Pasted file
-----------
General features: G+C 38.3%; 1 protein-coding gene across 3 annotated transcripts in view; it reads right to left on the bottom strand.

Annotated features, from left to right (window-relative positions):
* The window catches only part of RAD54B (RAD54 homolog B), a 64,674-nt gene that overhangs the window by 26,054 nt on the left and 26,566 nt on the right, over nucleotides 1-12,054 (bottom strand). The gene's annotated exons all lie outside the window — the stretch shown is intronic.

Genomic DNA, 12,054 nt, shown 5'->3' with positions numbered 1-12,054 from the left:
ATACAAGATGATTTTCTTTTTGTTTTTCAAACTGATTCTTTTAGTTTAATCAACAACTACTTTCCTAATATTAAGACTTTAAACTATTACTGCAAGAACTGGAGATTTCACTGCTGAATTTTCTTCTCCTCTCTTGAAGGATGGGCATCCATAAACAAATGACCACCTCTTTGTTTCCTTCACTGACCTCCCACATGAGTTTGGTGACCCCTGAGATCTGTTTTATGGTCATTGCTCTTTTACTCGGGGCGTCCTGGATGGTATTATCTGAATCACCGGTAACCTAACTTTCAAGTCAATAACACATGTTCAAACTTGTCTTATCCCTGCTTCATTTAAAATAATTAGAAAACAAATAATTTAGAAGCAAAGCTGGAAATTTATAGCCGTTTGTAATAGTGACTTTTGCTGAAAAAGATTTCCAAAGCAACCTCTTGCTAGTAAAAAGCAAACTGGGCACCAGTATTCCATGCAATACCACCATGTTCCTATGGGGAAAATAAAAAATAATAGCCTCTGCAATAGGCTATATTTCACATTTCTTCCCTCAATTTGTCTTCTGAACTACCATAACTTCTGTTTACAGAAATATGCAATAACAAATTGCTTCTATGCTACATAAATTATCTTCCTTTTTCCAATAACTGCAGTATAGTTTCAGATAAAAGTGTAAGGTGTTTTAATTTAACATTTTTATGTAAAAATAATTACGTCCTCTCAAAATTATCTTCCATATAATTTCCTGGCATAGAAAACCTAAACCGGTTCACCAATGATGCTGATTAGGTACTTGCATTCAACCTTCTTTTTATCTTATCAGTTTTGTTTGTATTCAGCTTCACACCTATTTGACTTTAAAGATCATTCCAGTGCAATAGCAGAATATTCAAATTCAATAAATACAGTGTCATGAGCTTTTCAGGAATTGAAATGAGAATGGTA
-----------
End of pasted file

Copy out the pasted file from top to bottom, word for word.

General features: G+C 38.3%; 1 protein-coding gene across 3 annotated transcripts in view; it reads right to left on the bottom strand.

Annotated features, from left to right (window-relative positions):
* The window catches only part of RAD54B (RAD54 homolog B), a 64,674-nt gene that overhangs the window by 26,054 nt on the left and 26,566 nt on the right, over nucleotides 1-12,054 (bottom strand). The gene's annotated exons all lie outside the window — the stretch shown is intronic.

Genomic DNA, 12,054 nt, shown 5'->3' with positions numbered 1-12,054 from the left:
ATACAAGATGATTTTCTTTTTGTTTTTCAAACTGATTCTTTTAGTTTAATCAACAACTACTTTCCTAATATTAAGACTTTAAACTATTACTGCAAGAACTGGAGATTTCACTGCTGAATTTTCTTCTCCTCTCTTGAAGGATGGGCATCCATAAACAAATGACCACCTCTTTGTTTCCTTCACTGACCTCCCACATGAGTTTGGTGACCCCTGAGATCTGTTTTATGGTCATTGCTCTTTTACTCGGGGCGTCCTGGATGGTATTATCTGAATCACCGGTAACCTAACTTTCAAGTCAATAACACATGTTCAAACTTGTCTTATCCCTGCTTCATTTAAAATAATTAGAAAACAAATAATTTAGAAGCAAAGCTGGAAATTTATAGCCGTTTGTAATAGTGACTTTTGCTGAAAAAGATTTCCAAAGCAACCTCTTGCTAGTAAAAAGCAAACTGGGCACCAGTATTCCATGCAATACCACCATGTTCCTATGGGGAAAATAAAAAATAATAGCCTCTGCAATAGGCTATATTTCACATTTCTTCCCTCAATTTGTCTTCTGAACTACCATAACTTCTGTTTACAGAAATATGCAATAACAAATTGCTTCTATGCTACATAAATTATCTTCCTTTTTCCAATAACTGCAGTATAGTTTCAGATAAAAGTGTAAGGTGTTTTAATTTAACATTTTTATGTAAAAATAATTACGTCCTCTCAAAATTATCTTCCATATAATTTCCTGGCATAGAAAACCTAAACCGGTTCACCAATGATGCTGATTAGGTACTTGCATTCAACCTTCTTTTTATCTTATCAGTTTTGTTTGTATTCAGCTTCACACCTATTTGACTTTAAAGATCATTCCAGTGCAATAGCAGAATATTCAAATTCAATAAATACAGTGTCATGAGCTTTTCAGGAATTGAAATGAGAATGGTA